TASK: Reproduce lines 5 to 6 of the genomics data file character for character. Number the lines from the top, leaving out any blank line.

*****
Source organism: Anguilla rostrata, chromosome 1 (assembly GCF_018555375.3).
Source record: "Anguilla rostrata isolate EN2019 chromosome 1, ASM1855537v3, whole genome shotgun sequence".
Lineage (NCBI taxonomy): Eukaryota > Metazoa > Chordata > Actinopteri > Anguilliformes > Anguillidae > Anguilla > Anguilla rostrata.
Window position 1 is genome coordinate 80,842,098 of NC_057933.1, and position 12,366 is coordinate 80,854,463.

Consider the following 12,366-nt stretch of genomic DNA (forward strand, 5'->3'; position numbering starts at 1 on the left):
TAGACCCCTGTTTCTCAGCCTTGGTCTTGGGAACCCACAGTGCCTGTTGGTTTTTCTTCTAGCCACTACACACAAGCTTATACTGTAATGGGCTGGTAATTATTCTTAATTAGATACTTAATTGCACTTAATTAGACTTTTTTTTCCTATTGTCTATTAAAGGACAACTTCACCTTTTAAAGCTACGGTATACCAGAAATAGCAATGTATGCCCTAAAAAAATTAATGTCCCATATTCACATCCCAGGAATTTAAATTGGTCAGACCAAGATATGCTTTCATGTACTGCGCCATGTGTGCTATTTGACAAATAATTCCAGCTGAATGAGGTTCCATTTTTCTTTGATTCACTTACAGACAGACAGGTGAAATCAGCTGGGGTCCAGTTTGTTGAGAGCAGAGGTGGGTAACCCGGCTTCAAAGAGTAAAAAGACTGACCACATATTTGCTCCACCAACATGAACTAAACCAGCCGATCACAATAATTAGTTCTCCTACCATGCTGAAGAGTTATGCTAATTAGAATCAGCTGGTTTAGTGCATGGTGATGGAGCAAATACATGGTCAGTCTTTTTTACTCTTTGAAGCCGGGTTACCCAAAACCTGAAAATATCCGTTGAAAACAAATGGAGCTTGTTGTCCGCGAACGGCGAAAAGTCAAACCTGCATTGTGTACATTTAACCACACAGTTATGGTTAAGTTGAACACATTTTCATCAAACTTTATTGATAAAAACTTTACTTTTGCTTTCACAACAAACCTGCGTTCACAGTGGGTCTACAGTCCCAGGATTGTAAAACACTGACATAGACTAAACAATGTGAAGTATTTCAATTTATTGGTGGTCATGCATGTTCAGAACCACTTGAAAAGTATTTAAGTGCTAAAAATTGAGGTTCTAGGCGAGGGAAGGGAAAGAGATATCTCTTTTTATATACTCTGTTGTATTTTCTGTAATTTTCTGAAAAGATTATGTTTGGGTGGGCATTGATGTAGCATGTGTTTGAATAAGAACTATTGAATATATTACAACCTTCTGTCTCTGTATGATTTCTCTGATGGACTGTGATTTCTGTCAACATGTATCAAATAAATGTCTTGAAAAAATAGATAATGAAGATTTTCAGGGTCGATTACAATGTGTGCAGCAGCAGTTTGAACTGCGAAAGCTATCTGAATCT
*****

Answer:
Consider the following 12,366-nt stretch of genomic DNA (forward strand, 5'->3'; position numbering starts at 1 on the left):
TAGACCCCTGTTTCTCAGCCTTGGTCTTGGGAACCCACAGTGCCTGTTGGTTTTTCTTCTAGCCACTACACACAAGCTTATACTGTAATGGGCTGGTAATTATTCTTAATTAGATACTTAATTGCACTTAATTAGACTTTTTTTTCCTATTGTCTATTAAAGGACAACTTCACCTTTTAAAGCTACGGTATACCAGAAATAGCAATGTATGCCCTAAAAAAATTAATGTCCCATATTCACATCCCAGGAATTTAAATTGGTCAGACCAAGATATGCTTTCATGTACTGCGCCATGTGTGCTATTTGACAAATAATTCCAGCTGAATGAGGTTCCATTTTTCTTTGATTCACTTACAGACAGACAGGTGAAATCAGCTGGGGTCCAGTTTGTTGAGAGCAGAGGTGGGTAACCCGGCTTCAAAGAGTAAAAAGACTGACCACATATTTGCTCCACCAACATGAACTAAACCAGCCGATCACAATAATTAGTTCTCCTACCATGCTGAAGAGTTATGCTAATTAGAATCAGCTGGTTTAGTGCATGGTGATGGAGCAAATACATGGTCAGTCTTTTTTACTCTTTGAAGCCGGGTTACCCAAAACCTGAAAATATCCGTTGAAAACAAATGGAGCTTGTTGTCCGCGAACGGCGAAAAGTCAAACCTGCATTGTGTACATTTAACCACACAGTTATGGTTAAGTTGAACACATTTTCATCAAACTTTATTGATAAAAACTTTACTTTTGCTTTCACAACAAACCTGCGTTCACAGTGGGTCTACAGTCCCAGGATTGTAAAACACTGACATAGACTAAACAATGTGAAGTATTTCAATTTATTGGTGGTCATGCATGTTCAGAACCACTTGAAAAGTATTTAAGTGCTAAAAATTGAGGTTCTAGGCGAGGGAAGGGAAAGAGATATCTCTTTTTATATACTCTGTTGTATTTTCTGTAATTTTCTGAAAAGATTATGTTTGGGTGGGCATTGATGTAGCATGTGTTTGAATAAGAACTATTGAATATATTACAACCTTCTGTCTCTGTATGATTTCTCTGATGGACTGTGATTTCTGTCAACATGTATCAAATAAATGTCTTGAAAAAATAGATAATGAAGATTTTCAGGGTCGATTACAATGTGTGCAGCAGCAGTTTGAACTGCGAAAGCTATCTGAATCT